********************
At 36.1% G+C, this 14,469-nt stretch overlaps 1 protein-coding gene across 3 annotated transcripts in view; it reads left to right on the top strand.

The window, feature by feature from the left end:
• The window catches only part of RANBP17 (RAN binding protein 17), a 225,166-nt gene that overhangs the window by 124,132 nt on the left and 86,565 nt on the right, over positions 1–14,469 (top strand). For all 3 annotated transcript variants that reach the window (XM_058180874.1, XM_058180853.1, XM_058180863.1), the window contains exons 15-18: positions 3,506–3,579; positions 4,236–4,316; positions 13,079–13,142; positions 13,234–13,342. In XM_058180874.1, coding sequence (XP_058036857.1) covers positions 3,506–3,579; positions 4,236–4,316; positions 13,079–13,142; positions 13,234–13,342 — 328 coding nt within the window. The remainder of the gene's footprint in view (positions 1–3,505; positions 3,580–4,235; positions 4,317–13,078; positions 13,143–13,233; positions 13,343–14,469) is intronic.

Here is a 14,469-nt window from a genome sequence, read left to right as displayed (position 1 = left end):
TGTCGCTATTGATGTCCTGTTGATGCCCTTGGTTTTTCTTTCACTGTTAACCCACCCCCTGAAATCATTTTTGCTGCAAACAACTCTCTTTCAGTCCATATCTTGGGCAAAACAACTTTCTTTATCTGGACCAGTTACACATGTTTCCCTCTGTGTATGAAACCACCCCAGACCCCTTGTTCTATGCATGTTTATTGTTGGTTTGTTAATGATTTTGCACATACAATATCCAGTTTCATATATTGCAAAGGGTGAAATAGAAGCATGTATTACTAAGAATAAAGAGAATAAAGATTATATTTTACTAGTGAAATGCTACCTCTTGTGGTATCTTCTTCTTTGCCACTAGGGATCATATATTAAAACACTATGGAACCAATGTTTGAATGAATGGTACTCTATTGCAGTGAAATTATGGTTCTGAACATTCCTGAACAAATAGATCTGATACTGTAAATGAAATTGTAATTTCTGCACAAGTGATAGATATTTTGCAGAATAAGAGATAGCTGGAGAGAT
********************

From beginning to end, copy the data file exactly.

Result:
At 36.1% G+C, this 14,469-nt stretch overlaps 1 protein-coding gene across 3 annotated transcripts in view; it reads left to right on the top strand.

The window, feature by feature from the left end:
• The window catches only part of RANBP17 (RAN binding protein 17), a 225,166-nt gene that overhangs the window by 124,132 nt on the left and 86,565 nt on the right, over positions 1–14,469 (top strand). For all 3 annotated transcript variants that reach the window (XM_058180874.1, XM_058180853.1, XM_058180863.1), the window contains exons 15-18: positions 3,506–3,579; positions 4,236–4,316; positions 13,079–13,142; positions 13,234–13,342. In XM_058180874.1, coding sequence (XP_058036857.1) covers positions 3,506–3,579; positions 4,236–4,316; positions 13,079–13,142; positions 13,234–13,342 — 328 coding nt within the window. The remainder of the gene's footprint in view (positions 1–3,505; positions 3,580–4,235; positions 4,317–13,078; positions 13,143–13,233; positions 13,343–14,469) is intronic.

Here is a 14,469-nt window from a genome sequence, read left to right as displayed (position 1 = left end):
TGTCGCTATTGATGTCCTGTTGATGCCCTTGGTTTTTCTTTCACTGTTAACCCACCCCCTGAAATCATTTTTGCTGCAAACAACTCTCTTTCAGTCCATATCTTGGGCAAAACAACTTTCTTTATCTGGACCAGTTACACATGTTTCCCTCTGTGTATGAAACCACCCCAGACCCCTTGTTCTATGCATGTTTATTGTTGGTTTGTTAATGATTTTGCACATACAATATCCAGTTTCATATATTGCAAAGGGTGAAATAGAAGCATGTATTACTAAGAATAAAGAGAATAAAGATTATATTTTACTAGTGAAATGCTACCTCTTGTGGTATCTTCTTCTTTGCCACTAGGGATCATATATTAAAACACTATGGAACCAATGTTTGAATGAATGGTACTCTATTGCAGTGAAATTATGGTTCTGAACATTCCTGAACAAATAGATCTGATACTGTAAATGAAATTGTAATTTCTGCACAAGTGATAGATATTTTGCAGAATAAGAGATAGCTGGAGAGAT